i wanted to tell you my story.
i had it ready to publish. it was all written out. it was all ready to go.
i wanted to tell you the story. and not some poem written with emotion and created to make you feel things. i wanted to tell you what happened and how it changed my life.
it’s sexual assault awareness month, and i swear to god, i can’t imagine a world in which i did not use this platform to advocate for justice and remind people that healing may not be linear, but it still is possible. in fact, each part of healing is so damn beautiful in it’s own way.
but today it didn’t feel right. i don’t want to talk about it today. i don’t feel good about it. i woke up today, and the only thing i wanted to share with you was the single most important thing i’ve learned in my adult life, and how that one concept adjusted the entire way i look at my friendships, interact with people, and overall how i function in the world.
and that concept is trauma informed care.
trauma informed care is a form of practice that promotes safety, empowerment, and healing. but i’ve found that clinical words never fully encompass what it means to envelop someone in care and compassion that comes alongside being trauma informed.
i often describe trauma informed care like this: imagine working at a homeless shelter, and the rules are that no weapons of any sort are allowed in the facility. a young girl, 19, comes into the shelter seeking a bed for the evening. but during checks during the night, you find that she is sleeping with a knife under her pillow.
standard practice, often behavior modification, says that she broke the rules, and she is no longer able to stay there for the night. she might be suspended from services for some amount of time. but trauma informed care responds so differently. trauma informed care takes a step back and recognizes that people do things for a reason. it sees that a young woman is sleeping with a knife underneath her pillowcase close to her hands, and asks what that woman might have gone through to encourage her to sleep with a knife underneath her pillowcase, and then problem solving at the root of that problem.
it’s a great life skill, actually. solving things at the root of the problem.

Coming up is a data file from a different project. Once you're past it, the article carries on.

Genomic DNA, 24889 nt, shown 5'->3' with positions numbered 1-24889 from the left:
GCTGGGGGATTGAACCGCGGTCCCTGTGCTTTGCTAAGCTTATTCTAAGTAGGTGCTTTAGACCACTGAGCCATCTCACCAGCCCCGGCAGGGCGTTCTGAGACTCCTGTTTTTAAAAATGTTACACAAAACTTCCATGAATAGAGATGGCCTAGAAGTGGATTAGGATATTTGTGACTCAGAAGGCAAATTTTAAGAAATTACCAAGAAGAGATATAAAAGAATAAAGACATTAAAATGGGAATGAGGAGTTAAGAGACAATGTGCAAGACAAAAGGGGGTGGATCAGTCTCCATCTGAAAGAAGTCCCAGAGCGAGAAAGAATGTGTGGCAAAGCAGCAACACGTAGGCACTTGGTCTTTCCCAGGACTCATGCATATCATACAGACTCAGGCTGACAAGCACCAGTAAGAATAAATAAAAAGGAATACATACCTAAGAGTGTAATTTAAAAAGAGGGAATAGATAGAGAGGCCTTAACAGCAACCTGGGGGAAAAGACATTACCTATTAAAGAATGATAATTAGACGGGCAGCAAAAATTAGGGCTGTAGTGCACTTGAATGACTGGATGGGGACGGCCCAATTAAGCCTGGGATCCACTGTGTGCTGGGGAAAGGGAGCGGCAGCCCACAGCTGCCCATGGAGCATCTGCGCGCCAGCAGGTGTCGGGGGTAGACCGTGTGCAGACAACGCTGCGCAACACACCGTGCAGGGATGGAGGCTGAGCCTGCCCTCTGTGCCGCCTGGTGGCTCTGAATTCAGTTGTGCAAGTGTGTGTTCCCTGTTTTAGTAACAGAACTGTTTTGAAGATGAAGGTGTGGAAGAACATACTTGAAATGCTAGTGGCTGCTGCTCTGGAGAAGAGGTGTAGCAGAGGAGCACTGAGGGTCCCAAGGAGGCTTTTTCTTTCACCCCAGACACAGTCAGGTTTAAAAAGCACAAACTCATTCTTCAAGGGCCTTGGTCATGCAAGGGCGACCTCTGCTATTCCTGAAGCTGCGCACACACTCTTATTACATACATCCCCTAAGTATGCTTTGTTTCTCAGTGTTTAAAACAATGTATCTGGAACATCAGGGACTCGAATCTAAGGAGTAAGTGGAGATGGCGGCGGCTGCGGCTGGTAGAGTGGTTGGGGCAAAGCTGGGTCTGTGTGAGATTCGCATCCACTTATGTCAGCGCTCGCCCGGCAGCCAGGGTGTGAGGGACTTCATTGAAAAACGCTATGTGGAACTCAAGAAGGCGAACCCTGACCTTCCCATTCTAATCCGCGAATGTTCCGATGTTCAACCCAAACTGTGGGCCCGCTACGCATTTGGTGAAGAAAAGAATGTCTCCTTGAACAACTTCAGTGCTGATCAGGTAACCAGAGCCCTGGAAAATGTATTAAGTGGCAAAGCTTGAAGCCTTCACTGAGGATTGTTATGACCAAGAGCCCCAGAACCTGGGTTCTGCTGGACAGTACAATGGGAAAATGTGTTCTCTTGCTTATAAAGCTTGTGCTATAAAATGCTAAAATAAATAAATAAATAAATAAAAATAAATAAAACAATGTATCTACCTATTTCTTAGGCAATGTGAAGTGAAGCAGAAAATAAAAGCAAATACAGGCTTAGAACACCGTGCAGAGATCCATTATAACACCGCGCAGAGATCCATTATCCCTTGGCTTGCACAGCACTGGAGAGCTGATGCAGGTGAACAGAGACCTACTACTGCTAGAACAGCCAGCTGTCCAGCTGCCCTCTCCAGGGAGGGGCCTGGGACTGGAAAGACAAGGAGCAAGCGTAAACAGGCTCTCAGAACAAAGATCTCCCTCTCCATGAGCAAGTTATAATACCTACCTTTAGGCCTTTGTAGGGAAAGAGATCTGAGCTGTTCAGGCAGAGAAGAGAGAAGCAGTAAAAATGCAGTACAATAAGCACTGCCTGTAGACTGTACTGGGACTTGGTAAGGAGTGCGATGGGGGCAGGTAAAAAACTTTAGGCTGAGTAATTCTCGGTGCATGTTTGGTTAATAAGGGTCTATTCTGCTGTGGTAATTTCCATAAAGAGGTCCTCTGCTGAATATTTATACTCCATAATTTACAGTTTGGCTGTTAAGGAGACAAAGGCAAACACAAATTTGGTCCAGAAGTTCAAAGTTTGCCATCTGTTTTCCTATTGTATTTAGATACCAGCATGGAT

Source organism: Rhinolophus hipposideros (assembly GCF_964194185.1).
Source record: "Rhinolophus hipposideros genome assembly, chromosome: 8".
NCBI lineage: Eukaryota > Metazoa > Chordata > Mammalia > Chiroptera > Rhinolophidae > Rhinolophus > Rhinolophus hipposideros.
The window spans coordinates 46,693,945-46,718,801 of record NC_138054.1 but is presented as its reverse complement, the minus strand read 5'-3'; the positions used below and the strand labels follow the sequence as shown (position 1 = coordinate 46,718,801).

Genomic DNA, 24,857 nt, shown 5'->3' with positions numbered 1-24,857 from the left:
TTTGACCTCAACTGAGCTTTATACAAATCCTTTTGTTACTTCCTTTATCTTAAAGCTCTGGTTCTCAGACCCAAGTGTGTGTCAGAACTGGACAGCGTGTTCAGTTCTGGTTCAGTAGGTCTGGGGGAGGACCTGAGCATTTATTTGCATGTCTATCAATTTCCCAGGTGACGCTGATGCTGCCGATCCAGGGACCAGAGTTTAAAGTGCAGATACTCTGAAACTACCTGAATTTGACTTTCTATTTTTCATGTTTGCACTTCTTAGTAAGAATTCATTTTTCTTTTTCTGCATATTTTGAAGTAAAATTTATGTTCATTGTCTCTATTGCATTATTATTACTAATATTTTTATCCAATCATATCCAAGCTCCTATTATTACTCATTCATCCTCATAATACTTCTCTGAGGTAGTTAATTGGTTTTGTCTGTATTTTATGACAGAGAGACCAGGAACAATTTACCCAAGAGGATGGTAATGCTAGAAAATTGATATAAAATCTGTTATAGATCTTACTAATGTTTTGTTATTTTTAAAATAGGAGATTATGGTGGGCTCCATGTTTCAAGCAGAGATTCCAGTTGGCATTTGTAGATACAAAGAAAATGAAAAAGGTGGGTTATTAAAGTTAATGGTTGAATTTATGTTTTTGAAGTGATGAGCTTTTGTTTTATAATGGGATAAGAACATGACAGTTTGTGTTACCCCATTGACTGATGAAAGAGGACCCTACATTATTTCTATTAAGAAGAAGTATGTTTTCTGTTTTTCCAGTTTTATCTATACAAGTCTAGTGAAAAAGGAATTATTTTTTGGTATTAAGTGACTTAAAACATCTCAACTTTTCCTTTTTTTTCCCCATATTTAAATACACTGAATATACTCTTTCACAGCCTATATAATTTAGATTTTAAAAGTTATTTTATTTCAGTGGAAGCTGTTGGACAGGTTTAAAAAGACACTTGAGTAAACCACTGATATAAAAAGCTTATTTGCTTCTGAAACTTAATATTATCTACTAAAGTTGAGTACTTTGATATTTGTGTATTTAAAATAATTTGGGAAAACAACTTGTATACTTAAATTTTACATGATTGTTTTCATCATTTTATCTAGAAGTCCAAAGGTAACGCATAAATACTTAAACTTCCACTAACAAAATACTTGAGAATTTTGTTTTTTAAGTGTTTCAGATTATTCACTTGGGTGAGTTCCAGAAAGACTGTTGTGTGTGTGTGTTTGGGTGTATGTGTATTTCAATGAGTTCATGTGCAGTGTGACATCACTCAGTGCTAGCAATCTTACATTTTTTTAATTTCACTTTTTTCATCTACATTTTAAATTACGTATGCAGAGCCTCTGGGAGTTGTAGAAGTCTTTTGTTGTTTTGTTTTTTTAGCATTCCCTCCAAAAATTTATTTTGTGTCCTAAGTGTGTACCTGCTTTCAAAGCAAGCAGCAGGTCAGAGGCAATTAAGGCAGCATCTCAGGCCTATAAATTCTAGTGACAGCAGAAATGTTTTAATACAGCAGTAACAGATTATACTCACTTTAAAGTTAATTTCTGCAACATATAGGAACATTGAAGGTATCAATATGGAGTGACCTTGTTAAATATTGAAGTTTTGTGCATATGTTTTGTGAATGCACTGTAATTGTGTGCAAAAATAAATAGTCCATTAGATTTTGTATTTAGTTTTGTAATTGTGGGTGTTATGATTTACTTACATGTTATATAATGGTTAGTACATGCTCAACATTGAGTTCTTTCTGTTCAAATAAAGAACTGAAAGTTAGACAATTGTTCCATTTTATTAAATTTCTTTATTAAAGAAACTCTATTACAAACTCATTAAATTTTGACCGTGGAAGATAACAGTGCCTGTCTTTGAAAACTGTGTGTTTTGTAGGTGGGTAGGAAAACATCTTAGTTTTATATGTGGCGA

trauma informed care looks at a woman sleeping with a knife under her pillow, decides that the knife makes her feel safe, and then assesses the situation and works with her to ensure that she is put in a situation that allows her to feel safe and also allow for the rules to be followed and expectations to be met. it builds rapport rather than exerts authority, it is supportive rather than directive, and it is person centered rather than rules based.
and this is single handedly the most important thing i’ve learned in my adult life.
because it was the basis of how i learned to take care of myself in my trauma without utilizing negative coping methods.
being trauma informed has helped me love myself with so much more grace as i walk through each step of healing. i’ve learned i’m not as hard on myself. i’ve learned how to look at my anxiety and treat it from the root, which lets me see why i’m experiencing symptoms and work through ways to heal from the source. it has made me a better person, and it has made me a better friend.
the trauma informed mindset has altered the way i treat everyone. from my friendships and my coworkers to my clients and the stranger on the street, recognizing that the way people respond to things says so much more about who they are than who i am has taught me so much about how to respond with the grace and gentleness that people need.
being trauma informed has made me a better friend because i no longer want to change the people around me to fit my needs. it allows people i come in contact with to show up as they are, and it allows me to support them as they need. recognizing that people have gone through their shit and are just trying to do their best will change the way you treat the people around you.
we are all just doing the best we can. let your people show up as they are. understand that they are just trying to make it through. and watch your friendships flourish. be the most supportive friend you can be, and being trauma informed is a great start.